Then there is a ferry crossing, which takes both cars and pedestrian passengers across the lough, from Portaferry to Strangford (or vice versa). From here it is only a short distance (10-minute drive) to reach Castle Ward aka Winterfell, which all fans will know was a key filming location in Game of Thrones, acting as the Stark’s homestead in the north. From there, it’s only a short drive to Downpatrick (18 minutes), which is best known as the final resting place of Saint Patrick.
4. Explore Scenic Vistas in the Mourne Mountains
A good base for travel in the Mournes region is the seaside town of Newcastle, around a 20-minute drive from Downpatrick, which also passes a number of lesser-known attractions like Dundrum Castle and Tyrella Beach.
The town is definitely one of the more charming seaside destinations in Northern Ireland, with easy access to walks that lead directly from Newcastle to Northern Ireland’s highest peak at Slieve Donard. But there are also a number of outside starting points for walks up the Mourne Mountains, including the Bloody Bridge, and Silent Valley, and my personal favorite: leaving from the Trassey Road toward the Hare’s Gap.
Then, nearby, a great area to explore is Tollymore Forest Park, found just before Trassey Road, where there are a number of waymarked walking routes through a rather extensive evergreen forest.
If you’re a Game of Thrones fan, then you’ll want to spend extra time here. Tollymore is a well-known backdrop for many scenes found in the Game of Thrones franchise. Otherwise, I would stay in Newcastle, maybe at the Donard Hotel, before driving onward to the next top destinations.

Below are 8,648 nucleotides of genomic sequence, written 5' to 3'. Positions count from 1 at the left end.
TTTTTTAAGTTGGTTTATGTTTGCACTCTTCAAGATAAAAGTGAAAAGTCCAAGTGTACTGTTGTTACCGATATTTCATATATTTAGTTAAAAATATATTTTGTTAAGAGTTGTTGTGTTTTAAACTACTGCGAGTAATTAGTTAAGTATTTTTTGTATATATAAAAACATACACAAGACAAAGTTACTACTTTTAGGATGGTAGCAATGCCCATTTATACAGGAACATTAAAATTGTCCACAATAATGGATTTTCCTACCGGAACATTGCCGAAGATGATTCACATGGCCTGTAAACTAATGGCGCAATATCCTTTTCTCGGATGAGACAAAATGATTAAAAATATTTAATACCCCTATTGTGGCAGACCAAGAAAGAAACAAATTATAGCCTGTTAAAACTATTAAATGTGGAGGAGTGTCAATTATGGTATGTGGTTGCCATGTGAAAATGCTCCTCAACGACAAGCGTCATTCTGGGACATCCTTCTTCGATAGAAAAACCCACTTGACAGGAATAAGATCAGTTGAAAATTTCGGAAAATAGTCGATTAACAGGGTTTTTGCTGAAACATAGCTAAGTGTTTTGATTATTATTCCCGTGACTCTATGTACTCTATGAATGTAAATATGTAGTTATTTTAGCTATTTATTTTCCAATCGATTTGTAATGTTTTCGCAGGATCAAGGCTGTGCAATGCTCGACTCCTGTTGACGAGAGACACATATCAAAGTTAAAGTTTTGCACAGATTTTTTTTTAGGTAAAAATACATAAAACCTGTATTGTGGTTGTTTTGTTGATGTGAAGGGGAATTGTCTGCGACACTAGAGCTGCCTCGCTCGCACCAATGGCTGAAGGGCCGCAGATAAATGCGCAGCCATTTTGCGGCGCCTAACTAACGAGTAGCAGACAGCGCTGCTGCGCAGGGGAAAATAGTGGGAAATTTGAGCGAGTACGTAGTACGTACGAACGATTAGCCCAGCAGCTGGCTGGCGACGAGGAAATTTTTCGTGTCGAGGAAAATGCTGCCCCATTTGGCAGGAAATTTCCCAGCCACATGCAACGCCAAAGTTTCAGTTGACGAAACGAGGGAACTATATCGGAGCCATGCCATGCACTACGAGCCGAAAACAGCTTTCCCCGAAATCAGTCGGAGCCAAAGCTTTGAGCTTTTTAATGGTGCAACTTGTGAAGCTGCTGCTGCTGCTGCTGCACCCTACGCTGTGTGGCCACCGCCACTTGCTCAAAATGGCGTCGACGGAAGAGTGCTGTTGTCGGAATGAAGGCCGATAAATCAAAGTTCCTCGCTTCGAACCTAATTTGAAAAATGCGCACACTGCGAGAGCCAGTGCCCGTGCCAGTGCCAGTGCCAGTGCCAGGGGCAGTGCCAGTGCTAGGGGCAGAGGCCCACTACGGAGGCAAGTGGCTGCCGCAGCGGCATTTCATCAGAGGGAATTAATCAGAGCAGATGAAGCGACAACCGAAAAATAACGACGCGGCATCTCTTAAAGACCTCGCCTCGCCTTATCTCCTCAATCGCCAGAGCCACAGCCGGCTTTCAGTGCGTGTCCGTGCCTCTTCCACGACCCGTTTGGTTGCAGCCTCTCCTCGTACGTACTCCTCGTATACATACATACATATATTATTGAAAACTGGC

5. Relax in the Lake Lands of Lough Erne
The border regions between the Republic of Ireland and Northern Ireland are not the most exciting when it comes to tourism and things to do. But there will always be nice rural scenery to enjoy on your driving trip, and there may be some worthwhile stops at pokey villages if you’re keen to a sense of rural Northern Irish charms.
Also, Armagh has a Planetarium if you’re keen. Otherwise, it’s a two-hour drive until you’ll reach Fermanagh and the scattered lake lands of Lough Erne. A good base to explore this region is the island town of Enniskillen, found on the banks of the lake lands, and centered around a 16th-century castle. Otherwise, Lough Erne is likely best known for its spa/golf resorts (Lough Erne Resort) as well as boating holidays on the various lake routes.
But there is another rather great off-the-beaten-track attraction that is easy to visit when you’re driving the region. The Marble Arch Caves are found roughly 20-minutes out from Enniskillen, near the Irish borders of Cavan.
6. Self-Drive the Causeway Coast
Heading north again, I would definitely recommend a quick stopover for a tour of the walled city of Derry/Londonderry. This is Northern Ireland’s second largest city, but still it’s only a quarter the size of Belfast.
Then continue to the coasts of Antrim for Northern Ireland’s most famous attractions along the Causeway Coast, including Ireland’s most recognizable UNESCO World Heritage Site, and a visitor favorite: the Giant’s Causeway. This is, by far, the most touristy region of Northern Ireland, with big bus tours available from both Belfast and even tours from Dublin. Even those these bus tours work if necessary, I would forever recommend a road trip and a self-penned driving itinerary through everything Northern Ireland offers.
If you’re driving, I’d probably base my overnight stay in Bushmills, allowing you to make the most of the Bushmills Whisky Distillery Tour. There are also a number of lesser-known things to do, including a stop at the beaches of Downhill Demesne—the setting of the Game of Thrones’ Iron Islands at Ballintoy Harbour, and, given time, maybe a quick ferry to explore Rathlin Island.